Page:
Serotonergic (5-HT) cells of the medullary raphe are putative central chemoreceptors, one of multiple chemoreceptive sites in the brainstem that interact to produce the respiratory chemoreflex. This role is debated, and the importance of 5-HT neurons as chemoreceptors in relatively intact systems is unclear. The main focus of this dissertation is to provide further physiological evidence for the involvement and modulation of 5-HT neurons in CO2 chemosensitivity. This is of interest as a large number of Sudden Infant Death Syndrome (SIDS) cases report dysfunction in the 5-HT system, and CO2 may be an exogenous stressor leading to SIDS when in combination with this underlying vulnerability. Also, since SIDS occurs primarily during sleep, I also focus on the potential functional interaction between the 5-HT and hypocretinergic systems, as hypocretins play a role in arousal and also potentially in chemosensitivity. I confirm the hypothesis that the serotonergic and hypocretinergic systems modulate ventilation and hypercapnic ventilatory responses. Using the in situ preparation derived from juvenile rats and the in vitro medullary slice preparation from mice, I verify that 5-HT neurons are critical in generating a response to CO2, primarily via facilitation of the respiratory rhythm through 5-HT2 receptors. I also find evidence to support the hypothesis that hypocretins play a significant role in the neuroventilatory response to CO2 through activation of hypocretin receptors type 1. By comparing results from rhythmic medullary slice preparations from wildtype (normal 5-HT function) and Lmx1bf/f/p (lack central 5-HT neurons) neonatal mice, I attempt to identify whether changes in hypoglossal nerve output in response to acidosis are affected by hypocretin receptors, and whether this is dependent on the presence of 5-HT neurons. Frequency results from such studies are inconclusive; however, hypocretins do appear to mediate the burst duration response via serotonergic mechanisms. I also find that hypocretins facilitate baseline neural ventilatory output in part through 5-HT neurons. Thus, both the 5-HT and hypocretinergic systems are involved in modulating ventilation and hypercapnic ventilatory responses.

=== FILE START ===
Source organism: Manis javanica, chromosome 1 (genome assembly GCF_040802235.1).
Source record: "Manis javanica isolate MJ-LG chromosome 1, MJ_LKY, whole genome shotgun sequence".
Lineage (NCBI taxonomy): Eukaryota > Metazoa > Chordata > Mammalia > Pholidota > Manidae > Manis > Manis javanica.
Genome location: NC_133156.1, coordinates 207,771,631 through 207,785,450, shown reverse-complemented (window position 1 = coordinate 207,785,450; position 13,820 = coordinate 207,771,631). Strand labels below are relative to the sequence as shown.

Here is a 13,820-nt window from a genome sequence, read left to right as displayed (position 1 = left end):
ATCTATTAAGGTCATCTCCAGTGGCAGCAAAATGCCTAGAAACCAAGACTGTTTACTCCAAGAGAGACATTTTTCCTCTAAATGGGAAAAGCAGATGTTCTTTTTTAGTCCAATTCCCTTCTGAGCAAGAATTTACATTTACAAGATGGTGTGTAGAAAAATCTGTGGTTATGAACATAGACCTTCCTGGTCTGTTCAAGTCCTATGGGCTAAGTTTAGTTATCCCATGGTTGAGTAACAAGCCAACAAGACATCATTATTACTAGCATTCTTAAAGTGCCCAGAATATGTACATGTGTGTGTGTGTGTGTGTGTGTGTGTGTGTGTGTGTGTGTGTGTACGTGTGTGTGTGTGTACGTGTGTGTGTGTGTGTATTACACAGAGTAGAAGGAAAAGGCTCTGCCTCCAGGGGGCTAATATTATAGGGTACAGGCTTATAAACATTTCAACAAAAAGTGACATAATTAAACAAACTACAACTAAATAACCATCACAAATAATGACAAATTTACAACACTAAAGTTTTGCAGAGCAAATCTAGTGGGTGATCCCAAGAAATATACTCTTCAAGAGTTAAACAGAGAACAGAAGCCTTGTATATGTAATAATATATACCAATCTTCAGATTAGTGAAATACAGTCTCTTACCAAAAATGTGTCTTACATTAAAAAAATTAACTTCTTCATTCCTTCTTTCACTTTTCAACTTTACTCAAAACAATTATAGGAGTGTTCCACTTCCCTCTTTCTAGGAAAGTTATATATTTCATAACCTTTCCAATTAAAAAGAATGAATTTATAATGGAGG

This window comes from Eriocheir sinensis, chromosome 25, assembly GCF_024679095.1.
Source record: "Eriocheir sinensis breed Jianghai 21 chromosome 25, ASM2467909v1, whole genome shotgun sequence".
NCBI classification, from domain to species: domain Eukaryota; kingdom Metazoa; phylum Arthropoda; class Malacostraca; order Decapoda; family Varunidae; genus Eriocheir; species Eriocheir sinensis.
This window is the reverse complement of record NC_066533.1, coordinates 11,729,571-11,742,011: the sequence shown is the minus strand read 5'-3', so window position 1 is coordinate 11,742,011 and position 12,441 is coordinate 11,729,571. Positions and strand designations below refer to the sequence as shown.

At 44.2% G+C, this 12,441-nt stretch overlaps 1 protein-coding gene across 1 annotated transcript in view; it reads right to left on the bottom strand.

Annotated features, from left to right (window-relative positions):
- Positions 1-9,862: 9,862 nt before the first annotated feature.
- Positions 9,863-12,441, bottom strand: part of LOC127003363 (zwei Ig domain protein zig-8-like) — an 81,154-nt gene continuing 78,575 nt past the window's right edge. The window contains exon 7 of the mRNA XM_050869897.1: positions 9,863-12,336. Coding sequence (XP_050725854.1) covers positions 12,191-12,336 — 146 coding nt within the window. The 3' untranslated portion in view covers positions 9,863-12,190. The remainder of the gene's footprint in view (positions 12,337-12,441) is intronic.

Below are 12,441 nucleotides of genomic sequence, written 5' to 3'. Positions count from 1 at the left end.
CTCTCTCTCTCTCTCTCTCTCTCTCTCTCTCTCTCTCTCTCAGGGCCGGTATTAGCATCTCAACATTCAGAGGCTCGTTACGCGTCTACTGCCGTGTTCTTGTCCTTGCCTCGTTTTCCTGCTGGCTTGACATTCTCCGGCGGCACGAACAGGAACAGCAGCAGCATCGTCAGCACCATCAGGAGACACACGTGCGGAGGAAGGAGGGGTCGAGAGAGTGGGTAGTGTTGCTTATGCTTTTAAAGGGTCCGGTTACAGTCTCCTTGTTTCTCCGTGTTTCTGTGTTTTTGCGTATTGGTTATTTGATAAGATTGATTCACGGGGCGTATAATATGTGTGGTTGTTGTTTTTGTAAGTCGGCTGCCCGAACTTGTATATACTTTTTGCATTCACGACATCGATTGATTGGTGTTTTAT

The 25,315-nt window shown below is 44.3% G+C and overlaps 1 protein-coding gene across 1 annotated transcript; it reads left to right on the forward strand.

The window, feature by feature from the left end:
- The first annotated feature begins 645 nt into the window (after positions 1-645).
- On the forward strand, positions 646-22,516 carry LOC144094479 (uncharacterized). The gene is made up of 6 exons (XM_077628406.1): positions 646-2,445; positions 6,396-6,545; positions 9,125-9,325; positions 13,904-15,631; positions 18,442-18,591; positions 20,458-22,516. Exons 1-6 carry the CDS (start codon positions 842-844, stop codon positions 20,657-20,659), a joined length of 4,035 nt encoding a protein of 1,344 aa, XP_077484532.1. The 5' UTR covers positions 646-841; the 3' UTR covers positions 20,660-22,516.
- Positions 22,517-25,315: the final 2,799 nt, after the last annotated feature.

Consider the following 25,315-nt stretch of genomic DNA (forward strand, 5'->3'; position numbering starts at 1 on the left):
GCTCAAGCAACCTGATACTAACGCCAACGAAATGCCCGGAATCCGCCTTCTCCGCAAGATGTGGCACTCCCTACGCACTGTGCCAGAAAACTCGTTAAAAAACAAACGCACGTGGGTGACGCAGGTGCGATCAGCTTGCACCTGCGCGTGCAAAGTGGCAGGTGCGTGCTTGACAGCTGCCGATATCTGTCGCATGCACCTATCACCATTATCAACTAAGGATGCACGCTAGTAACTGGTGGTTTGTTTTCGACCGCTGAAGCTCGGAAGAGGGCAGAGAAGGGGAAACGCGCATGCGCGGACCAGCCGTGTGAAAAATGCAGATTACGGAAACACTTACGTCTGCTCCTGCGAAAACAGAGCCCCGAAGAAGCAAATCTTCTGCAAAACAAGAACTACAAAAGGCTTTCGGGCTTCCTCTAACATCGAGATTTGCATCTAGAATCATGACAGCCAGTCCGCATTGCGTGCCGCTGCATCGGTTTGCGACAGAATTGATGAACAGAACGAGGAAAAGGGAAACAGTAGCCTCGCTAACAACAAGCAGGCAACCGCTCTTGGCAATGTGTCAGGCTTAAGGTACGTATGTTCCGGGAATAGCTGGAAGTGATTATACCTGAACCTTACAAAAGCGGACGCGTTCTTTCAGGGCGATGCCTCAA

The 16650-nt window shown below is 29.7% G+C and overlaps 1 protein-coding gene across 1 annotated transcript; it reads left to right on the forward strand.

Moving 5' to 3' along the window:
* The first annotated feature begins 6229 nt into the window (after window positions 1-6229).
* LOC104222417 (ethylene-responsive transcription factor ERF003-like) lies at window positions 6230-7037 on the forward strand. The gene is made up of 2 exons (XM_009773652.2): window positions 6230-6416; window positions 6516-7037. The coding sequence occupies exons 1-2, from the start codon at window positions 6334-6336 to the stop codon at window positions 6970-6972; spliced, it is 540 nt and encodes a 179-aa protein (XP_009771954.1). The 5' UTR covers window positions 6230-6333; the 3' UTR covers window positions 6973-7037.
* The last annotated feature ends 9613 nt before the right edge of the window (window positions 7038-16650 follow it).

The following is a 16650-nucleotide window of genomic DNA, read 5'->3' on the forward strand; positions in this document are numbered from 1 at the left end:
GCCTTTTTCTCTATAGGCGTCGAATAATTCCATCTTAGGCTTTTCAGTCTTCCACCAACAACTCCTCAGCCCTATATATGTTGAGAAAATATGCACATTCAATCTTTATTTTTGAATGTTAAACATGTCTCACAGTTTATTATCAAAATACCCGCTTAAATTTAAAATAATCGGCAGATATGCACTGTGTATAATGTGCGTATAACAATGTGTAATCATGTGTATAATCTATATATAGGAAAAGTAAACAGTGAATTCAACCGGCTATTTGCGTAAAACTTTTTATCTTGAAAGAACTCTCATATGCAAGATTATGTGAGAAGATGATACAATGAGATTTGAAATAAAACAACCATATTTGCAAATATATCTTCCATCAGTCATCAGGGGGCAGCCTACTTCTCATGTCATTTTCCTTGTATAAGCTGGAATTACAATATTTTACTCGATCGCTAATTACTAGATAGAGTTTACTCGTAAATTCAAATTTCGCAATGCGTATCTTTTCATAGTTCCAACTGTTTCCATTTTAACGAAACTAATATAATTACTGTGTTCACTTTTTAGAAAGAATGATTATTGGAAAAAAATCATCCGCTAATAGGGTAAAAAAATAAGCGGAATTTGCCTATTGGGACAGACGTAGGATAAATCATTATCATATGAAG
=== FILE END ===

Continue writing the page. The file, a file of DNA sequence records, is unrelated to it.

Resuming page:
Thesis (Ph.D.) University of Alaska Fairbanks, 2009
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